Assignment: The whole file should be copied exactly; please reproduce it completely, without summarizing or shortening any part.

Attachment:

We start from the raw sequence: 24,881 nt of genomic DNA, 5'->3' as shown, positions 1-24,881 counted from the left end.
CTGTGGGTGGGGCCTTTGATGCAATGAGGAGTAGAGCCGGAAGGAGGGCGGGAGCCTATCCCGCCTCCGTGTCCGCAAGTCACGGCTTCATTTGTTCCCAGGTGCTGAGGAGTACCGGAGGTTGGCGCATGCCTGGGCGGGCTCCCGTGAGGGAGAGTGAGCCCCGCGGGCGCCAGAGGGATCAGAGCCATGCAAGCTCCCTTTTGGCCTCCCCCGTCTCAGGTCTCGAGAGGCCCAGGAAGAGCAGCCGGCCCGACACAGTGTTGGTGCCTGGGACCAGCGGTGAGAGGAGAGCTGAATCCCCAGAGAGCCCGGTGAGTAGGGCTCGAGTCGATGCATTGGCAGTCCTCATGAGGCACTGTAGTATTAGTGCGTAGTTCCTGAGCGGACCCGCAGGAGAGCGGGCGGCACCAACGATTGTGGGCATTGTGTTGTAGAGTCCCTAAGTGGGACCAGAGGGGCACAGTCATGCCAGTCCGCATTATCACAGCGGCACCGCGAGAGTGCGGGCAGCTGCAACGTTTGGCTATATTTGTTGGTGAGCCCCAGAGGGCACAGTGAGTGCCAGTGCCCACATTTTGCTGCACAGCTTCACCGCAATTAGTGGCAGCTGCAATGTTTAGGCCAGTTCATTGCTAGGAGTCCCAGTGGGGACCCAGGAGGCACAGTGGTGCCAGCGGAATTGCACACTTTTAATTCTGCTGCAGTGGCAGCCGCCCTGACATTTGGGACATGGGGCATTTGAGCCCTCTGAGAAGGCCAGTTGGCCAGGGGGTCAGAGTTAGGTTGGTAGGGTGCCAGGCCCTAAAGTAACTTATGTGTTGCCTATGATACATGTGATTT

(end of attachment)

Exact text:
We start from the raw sequence: 24,881 nt of genomic DNA, 5'->3' as shown, positions 1-24,881 counted from the left end.
CTGTGGGTGGGGCCTTTGATGCAATGAGGAGTAGAGCCGGAAGGAGGGCGGGAGCCTATCCCGCCTCCGTGTCCGCAAGTCACGGCTTCATTTGTTCCCAGGTGCTGAGGAGTACCGGAGGTTGGCGCATGCCTGGGCGGGCTCCCGTGAGGGAGAGTGAGCCCCGCGGGCGCCAGAGGGATCAGAGCCATGCAAGCTCCCTTTTGGCCTCCCCCGTCTCAGGTCTCGAGAGGCCCAGGAAGAGCAGCCGGCCCGACACAGTGTTGGTGCCTGGGACCAGCGGTGAGAGGAGAGCTGAATCCCCAGAGAGCCCGGTGAGTAGGGCTCGAGTCGATGCATTGGCAGTCCTCATGAGGCACTGTAGTATTAGTGCGTAGTTCCTGAGCGGACCCGCAGGAGAGCGGGCGGCACCAACGATTGTGGGCATTGTGTTGTAGAGTCCCTAAGTGGGACCAGAGGGGCACAGTCATGCCAGTCCGCATTATCACAGCGGCACCGCGAGAGTGCGGGCAGCTGCAACGTTTGGCTATATTTGTTGGTGAGCCCCAGAGGGCACAGTGAGTGCCAGTGCCCACATTTTGCTGCACAGCTTCACCGCAATTAGTGGCAGCTGCAATGTTTAGGCCAGTTCATTGCTAGGAGTCCCAGTGGGGACCCAGGAGGCACAGTGGTGCCAGCGGAATTGCACACTTTTAATTCTGCTGCAGTGGCAGCCGCCCTGACATTTGGGACATGGGGCATTTGAGCCCTCTGAGAAGGCCAGTTGGCCAGGGGGTCAGAGTTAGGTTGGTAGGGTGCCAGGCCCTAAAGTAACTTATGTGTTGCCTATGATACATGTGATTT